Incorporating CNVs in the reconstruction of tumor phylogeny can be helpful for understanding tumor progressions, as they represent one of the most common mutation types associated to tumor hypermutability [272]. CNVs in single cells were extensively studied in the context of tumor evolution and clonal dynamics [273, 274]. Reconstructing a phylogeny with CNVs is not straightforward. The challenges not only are related to experimental limits, such as the complexity of bulk sequencing data [275] and amplification biases [276], but also involve computational constraints. First of all, the causal mechanisms, such as breakage-fusion-bridge cycles [277] and chromosome missegregation [278], can lead to overlapping copy number events [279]. Secondly, inferring a phylogeny with CNV data requires quantifying biologically motivated transition probabilities for changes in copy numbers. Towards that goal, approaches to calculate the distance between whole copy number profiles [280] are a first step. But for them, a number of challenges remain, with several of the underlying problems known to be NP-hard [280].

However, co-measuring different types of quantities in the same cell can be experimentally challenging or even just impossible at this point in time. An exit strategy to this problem is to analyze a population of cells that is homogeneous in terms of some cell type or state, taking different measurement types in different single cells (approach +M+C). After collecting different measurement types in different single cells, one needs to combine the data in a way that is biologically meaningful. An example is to group cells based on commonalities in their genotype profile (Fig. 6), having become evident only after the application of a scDNA-seq experiment. This will require careful validation of the assumptions made when matching cells via such a grouping, possibly including functional validation of group differences.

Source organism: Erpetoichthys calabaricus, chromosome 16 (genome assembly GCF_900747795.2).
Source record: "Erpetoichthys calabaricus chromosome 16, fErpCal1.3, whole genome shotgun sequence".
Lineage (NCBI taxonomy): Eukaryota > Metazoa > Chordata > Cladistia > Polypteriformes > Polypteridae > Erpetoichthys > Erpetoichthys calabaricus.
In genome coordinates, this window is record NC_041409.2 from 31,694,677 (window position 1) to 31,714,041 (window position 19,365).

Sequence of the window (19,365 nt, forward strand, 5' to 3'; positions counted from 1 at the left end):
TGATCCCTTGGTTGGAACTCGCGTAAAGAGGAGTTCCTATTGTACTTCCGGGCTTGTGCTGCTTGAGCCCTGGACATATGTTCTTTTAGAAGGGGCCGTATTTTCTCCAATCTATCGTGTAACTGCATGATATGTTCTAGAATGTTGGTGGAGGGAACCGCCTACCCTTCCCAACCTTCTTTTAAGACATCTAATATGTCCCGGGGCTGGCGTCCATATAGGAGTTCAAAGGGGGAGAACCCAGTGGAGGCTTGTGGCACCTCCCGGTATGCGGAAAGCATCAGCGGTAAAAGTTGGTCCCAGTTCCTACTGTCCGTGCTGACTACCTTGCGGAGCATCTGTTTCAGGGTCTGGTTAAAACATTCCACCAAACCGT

For integrating across multiple measurement types from separate cells (approach +M+C), all of which stem from a population of cells that is homogeneous with respect to some selection criterion, technologies such as 10X genomics [171] for scRNA-seq and direct library preparation (DLP [341]) for scDNA-seq establish a scalable experimental basis. The greater analytical challenge is to identify subpopulations that had so far remained invisible, and whose identification is crucial so as to not combine different types of data in mistaken ways. An example for this is the identification of distinct cancer clones from cells sampled from seemingly homogeneous tumor tissue. Here, only performing scDNA-seq experiments can definitively reveal the clonal structure of a tumor. If one wishes to correctly link mutation with transcription profiles, ignoring the clonal structure of a tumor could be misleading. Several analytical methods that address this problem have recently emerged: (i) clonealign [91] assumes a copy number dosage effect on transcription to assign gene expression states to clones, (ii) cardelino [342] aligns clone-specific SNVs in scRNA-seq to those inferred from bulk exome data in order to infer clone-specific expression patterns, and (iii) MATCHER [18] uses manifold alignment to combine scM&T-seq [336] with sc-GEM [337], leveraging the common set of loci. All of these methods are based on biologically meaningful assumptions on how to summarize data measurements across different measurement types and samples, despite their different physical origin.

Experimental technologies that enable taking multiple measurement types in the same cell (approach +M1C in Fig. 6 and Table 4) are on the rise and will allow to assay more cells at higher fidelity and reduced cost. While this type of data naturally links measurement types within single cells, the SCDS challenge is to account for dependencies among those measurement types for any obtainable combinations of them. As a prominent example, consider how gene expression increases with higher genomic copy number, a phenomenon known as measurement linkage [343], which has not been addressed for different measurement types taken in the same cell. Statistical models for leveraging those measurement type combinations thus pose formidable SCDS challenges.